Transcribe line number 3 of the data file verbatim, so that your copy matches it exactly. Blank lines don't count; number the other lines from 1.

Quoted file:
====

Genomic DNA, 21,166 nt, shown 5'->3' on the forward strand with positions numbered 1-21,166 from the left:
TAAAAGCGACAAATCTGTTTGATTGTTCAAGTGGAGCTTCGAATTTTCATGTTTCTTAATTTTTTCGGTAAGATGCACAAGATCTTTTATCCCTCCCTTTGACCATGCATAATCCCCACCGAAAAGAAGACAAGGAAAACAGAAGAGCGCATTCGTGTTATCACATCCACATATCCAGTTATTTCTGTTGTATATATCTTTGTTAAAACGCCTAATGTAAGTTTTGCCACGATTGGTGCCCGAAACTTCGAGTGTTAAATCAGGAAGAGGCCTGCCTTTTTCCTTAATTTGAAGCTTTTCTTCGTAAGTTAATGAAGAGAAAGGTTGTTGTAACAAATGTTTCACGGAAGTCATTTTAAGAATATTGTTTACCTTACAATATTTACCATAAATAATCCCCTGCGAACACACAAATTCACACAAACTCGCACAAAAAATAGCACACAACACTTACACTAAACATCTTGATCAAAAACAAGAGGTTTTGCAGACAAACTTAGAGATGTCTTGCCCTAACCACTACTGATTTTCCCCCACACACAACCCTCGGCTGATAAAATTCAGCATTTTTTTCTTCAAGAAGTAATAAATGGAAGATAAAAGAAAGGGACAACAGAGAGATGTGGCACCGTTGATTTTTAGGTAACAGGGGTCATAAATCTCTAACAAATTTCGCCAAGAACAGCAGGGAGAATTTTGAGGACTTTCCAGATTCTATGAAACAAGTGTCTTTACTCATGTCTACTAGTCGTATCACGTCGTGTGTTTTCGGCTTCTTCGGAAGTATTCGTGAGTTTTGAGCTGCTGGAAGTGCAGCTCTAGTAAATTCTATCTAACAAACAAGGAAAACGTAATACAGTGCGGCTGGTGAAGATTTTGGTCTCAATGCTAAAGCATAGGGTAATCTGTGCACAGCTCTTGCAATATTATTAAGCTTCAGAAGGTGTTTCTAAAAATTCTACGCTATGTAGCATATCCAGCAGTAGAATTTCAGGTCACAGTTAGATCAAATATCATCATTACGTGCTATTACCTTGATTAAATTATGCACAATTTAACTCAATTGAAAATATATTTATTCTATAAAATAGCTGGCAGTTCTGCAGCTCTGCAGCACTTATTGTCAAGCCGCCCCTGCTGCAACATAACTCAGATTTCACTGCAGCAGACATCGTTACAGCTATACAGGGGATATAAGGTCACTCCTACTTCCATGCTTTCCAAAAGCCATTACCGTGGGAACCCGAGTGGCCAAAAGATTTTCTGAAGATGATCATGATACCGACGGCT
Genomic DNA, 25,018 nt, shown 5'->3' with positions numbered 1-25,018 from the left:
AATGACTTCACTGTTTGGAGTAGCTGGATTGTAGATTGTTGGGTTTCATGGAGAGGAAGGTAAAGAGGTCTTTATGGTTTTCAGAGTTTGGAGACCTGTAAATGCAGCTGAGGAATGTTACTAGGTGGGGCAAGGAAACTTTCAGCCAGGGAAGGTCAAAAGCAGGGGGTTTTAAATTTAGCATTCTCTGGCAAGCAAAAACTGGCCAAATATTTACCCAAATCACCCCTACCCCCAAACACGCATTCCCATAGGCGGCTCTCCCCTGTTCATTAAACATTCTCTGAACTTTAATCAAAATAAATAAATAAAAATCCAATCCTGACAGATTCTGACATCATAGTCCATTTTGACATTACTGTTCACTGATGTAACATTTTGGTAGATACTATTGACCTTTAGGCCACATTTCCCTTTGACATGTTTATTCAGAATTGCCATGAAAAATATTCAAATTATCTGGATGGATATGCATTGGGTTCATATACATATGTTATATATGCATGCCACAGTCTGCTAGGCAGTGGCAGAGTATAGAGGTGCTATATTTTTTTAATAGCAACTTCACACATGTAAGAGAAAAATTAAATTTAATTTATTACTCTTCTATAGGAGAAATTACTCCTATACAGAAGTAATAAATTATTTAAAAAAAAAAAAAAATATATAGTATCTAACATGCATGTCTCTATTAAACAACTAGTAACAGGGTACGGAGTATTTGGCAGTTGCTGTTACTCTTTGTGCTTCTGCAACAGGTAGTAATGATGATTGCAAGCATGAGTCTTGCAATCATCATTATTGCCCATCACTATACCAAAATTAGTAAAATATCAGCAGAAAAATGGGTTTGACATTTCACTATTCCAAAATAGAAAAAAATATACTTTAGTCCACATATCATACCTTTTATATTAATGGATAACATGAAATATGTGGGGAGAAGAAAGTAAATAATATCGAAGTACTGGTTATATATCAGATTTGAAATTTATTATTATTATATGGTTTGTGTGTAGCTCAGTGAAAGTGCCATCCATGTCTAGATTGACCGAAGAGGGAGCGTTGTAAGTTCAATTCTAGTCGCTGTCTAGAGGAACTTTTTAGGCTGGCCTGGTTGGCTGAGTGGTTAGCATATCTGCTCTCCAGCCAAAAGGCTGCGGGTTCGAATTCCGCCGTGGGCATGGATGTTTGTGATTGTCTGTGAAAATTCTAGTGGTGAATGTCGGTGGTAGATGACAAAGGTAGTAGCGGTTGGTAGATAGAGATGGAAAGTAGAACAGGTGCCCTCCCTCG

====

Genomic DNA, 25,018 nt, shown 5'->3' with positions numbered 1-25,018 from the left: